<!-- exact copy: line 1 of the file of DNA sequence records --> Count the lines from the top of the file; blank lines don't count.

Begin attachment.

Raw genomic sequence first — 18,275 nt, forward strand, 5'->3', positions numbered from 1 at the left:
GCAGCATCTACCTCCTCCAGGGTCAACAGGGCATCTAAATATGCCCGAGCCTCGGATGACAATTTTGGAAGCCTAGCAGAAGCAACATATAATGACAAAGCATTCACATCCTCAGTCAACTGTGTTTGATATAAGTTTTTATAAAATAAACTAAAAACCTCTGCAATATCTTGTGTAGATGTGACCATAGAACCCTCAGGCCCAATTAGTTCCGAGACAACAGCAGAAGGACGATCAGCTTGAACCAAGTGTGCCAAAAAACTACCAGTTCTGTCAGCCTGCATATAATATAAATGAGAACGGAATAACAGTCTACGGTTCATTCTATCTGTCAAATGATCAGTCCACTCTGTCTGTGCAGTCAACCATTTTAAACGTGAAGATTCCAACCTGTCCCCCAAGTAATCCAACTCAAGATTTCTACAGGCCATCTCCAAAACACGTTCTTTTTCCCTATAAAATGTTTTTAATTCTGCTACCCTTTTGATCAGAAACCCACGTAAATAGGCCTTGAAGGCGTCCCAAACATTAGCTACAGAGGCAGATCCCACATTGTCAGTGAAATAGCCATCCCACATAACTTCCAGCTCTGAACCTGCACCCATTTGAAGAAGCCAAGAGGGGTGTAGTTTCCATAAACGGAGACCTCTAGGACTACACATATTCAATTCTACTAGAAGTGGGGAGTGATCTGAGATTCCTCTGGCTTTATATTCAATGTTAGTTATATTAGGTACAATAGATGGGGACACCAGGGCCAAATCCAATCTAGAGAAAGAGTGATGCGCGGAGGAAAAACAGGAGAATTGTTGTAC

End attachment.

Raw genomic sequence first — 18,275 nt, forward strand, 5'->3', positions numbered from 1 at the left: